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Avanà grapes

The Italian red wine grape variety Avanà is mainly cultivated in the Piedmont wine region of northwestern Italy.

Earlier it was also grown in the Savoie and Dauphine region in Eastern France. It was also grown in the Valais region in Switzerland.

This grape is used as a minority component in the blending of a number of wines. Varietal wines of this grape can be found.

They are supposed to be rich in taste with fairly high acidity level. In different regions it is known by different names like Davana, Vernaglio, Guibou, Alvana di Susa and Raisin Cerise and many more.

Avanà grape ripens in early to mid-season. This grape is known for irregular harvest from season to season.

It is also very prone to viticulture hazards like fungal infection. Wines made from this grape need to have an alcohol content of minimum 10.5% according to DOC.

Pinerolese Ramie s a wine which has to have 30% of Avanà grape and 15% of Avarengo which is grape variety Avanà grape is mostly blended with to produce different varieties of red wine.

For making varietal wine, DOC has provided 80 hectares but still Avanà makes only 85% of the wine.

Wine grape varieties

The cultivation has now gone down. Avanà can now be exclusively found in the Susa valley of Piedmont. There are around 30 hectares of land which grow this variety.

Many tasters cherish this wine as it is not very acidic and can be pleasing to mouths of those who prefer low acidic wines.

Experiments are being carried out to find a better use of this grape for winemaking.

Origin of Avanà

Avanà was said to be brought to Italy from France in the 17th Century in 1606 under the synonym Avanto.

It was when the Duchy of Savoy was ruling in this area of Europe. It was very famous in the 18th and 19th century, but when phylloxera arrived in 1860, its demand was affected severely.

Further DNA tests have shown the parent-child relationship with Cacaboiué grape variety. It was later proved that Hibounoi variety of grape which grew in Swiss region and Savoie region were the same variety as Avanà.

Its production was spread to many other areas, but as new varieties of grapes emerged the demand for this variety went down.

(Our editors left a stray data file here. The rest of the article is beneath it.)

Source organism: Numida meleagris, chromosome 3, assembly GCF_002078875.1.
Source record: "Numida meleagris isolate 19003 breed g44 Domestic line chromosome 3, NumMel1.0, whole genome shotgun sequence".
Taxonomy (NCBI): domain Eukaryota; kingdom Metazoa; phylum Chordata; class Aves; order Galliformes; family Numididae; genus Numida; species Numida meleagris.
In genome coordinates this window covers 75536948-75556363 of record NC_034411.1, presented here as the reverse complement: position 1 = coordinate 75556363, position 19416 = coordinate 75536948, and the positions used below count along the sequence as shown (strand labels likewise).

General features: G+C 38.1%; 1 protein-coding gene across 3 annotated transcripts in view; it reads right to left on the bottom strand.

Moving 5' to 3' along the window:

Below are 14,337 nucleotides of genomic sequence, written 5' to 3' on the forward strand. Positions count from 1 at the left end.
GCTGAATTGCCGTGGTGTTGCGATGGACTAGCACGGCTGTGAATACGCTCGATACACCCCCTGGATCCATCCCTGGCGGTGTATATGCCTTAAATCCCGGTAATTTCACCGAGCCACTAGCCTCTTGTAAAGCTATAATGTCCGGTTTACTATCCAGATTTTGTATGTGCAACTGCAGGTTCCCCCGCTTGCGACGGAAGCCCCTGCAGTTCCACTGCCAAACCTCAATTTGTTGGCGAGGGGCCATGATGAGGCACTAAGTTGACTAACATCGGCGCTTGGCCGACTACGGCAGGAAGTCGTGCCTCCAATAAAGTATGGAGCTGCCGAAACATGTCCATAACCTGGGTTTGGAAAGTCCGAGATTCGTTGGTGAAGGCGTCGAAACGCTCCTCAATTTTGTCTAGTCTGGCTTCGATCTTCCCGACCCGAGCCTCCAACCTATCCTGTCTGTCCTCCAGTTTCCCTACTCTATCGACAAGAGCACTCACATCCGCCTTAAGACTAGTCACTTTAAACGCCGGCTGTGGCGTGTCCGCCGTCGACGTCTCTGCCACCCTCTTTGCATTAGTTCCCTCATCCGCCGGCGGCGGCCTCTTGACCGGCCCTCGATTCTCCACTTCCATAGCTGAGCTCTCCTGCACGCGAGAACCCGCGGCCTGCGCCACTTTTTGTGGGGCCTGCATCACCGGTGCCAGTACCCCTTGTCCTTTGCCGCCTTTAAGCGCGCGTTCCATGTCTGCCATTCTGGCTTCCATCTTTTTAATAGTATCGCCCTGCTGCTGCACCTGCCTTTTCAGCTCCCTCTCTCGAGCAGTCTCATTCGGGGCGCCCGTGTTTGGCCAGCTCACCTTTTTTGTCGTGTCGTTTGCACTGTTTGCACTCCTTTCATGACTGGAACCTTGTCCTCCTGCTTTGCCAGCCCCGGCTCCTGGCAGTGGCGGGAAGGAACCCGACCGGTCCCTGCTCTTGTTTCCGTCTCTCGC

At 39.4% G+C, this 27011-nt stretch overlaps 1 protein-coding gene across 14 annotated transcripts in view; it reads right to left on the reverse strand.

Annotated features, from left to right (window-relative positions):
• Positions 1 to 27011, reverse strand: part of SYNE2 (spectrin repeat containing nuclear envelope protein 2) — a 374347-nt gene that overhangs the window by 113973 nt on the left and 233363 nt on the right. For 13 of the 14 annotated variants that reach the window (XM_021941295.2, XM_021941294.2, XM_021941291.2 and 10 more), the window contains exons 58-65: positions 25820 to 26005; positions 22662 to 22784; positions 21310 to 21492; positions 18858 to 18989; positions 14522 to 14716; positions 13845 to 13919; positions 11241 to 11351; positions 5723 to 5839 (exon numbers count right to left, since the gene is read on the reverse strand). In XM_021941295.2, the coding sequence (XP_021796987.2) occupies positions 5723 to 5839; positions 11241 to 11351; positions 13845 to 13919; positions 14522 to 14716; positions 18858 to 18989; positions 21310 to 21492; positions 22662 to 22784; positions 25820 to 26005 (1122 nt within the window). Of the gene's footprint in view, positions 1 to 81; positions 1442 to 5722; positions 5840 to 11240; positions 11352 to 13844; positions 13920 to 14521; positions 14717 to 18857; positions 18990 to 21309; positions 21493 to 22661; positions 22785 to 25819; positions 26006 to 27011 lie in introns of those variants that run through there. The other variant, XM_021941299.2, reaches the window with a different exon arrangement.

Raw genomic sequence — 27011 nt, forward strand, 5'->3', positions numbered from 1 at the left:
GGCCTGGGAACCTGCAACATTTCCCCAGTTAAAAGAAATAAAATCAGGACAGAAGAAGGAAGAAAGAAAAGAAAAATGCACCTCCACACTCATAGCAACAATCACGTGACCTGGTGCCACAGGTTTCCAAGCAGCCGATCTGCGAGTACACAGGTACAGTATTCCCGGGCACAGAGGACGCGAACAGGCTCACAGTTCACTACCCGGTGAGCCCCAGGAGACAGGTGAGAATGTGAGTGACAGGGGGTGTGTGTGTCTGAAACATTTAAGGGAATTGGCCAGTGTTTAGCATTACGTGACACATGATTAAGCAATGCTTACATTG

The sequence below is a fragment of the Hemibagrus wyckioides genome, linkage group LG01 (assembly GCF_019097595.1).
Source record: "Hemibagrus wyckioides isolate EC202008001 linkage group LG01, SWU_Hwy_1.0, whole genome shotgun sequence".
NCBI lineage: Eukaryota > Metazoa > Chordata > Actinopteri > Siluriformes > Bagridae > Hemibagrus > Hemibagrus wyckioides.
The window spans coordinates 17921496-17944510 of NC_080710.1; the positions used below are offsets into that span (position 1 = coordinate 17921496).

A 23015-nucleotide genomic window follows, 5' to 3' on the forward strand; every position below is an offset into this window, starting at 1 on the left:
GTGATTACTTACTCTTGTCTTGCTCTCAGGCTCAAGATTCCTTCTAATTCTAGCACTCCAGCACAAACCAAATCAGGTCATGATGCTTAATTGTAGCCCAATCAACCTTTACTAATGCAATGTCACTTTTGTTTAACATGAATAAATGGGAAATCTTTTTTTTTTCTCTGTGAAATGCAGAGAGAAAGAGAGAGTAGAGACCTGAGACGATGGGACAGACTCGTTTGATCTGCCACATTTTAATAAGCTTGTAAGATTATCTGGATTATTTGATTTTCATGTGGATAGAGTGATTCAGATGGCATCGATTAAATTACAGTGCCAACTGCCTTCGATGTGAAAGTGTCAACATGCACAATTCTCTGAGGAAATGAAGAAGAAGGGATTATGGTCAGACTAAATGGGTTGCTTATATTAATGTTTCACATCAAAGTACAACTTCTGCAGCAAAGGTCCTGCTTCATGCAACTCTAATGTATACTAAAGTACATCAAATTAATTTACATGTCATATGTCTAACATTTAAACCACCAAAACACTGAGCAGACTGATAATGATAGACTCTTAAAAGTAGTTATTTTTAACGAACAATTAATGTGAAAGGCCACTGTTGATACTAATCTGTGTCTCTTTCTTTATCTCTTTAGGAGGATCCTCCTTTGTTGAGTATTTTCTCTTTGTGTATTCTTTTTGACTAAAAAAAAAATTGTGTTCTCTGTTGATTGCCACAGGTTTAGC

This variety has been in the history of winemaking for a long time and so it should be preserved for future generations to see how generation after generation cultivation of this grape gave livelihood to people!

Wines with Avanà grapes

Features of Avanà

It is a dark skinned grape. Wines formed from this grape have dark violet-ruby colour. In terms of aroma they are peppery.

It is genetically related to Gamay and Troyan. They do not have a very high alcoholic content or very high acidity.

Both wines have a pleasant taste. Compact bunches of medium to large sized berries are formed which ripen in the early season or in the mid-season.

Due to this irregularity many farmers avoid the cultivation of this variety of grape. As a result very few farmers, who had been growing this grape since generation, are the only producers of Avanà wine grape.

Though its demand has decreased, there are few winemakers who prefer using Avanà grape in their red wine blend for aromatic taste and ruby colour.

Also for people who avoid taking wines with high acidity, this is the perfect substitute. Among low acidity wines, Avanà grape wine is the one you must not miss to try! You can order it online depending on its availability.

Food Pairing

Wines made from Avanà grape are best paired with lentil soup. They can also be enjoyed with vegetable salads and slightly salty dishes as the wine has a fairly high acidity.

Vegetable tartar is praised by many people when consumed with this wine.

A photo posted by Lena⚓️ (@healthy_lena) on

Due to its aromatic flavour, light food items such as cheese and macaroni can also be enjoyed giving complement to the unique taste of the wine.

The demand for this variety of grape has gone down. It has a unique taste like all other grapes and therefore needs to be saved for future generation.

Italy is the home to many popular wines, Avanà grape wine, though not popular, is also a part of Italian winery.

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Michael Bredahl

Michael Bredahl

Wine Writer

Michael is an online enthusiast, with a lot of knowledge about online marketing. Traveling around the world to hunt for the perfect wine. Latest on Sicily, where Etna has a huge impact on the taste, which is strong with a bitter aftertaste for the youngest wines, but older wines are fantastic. Drinking wine, and writing about them, are one the passions. Remember to drink responsibly 🙂

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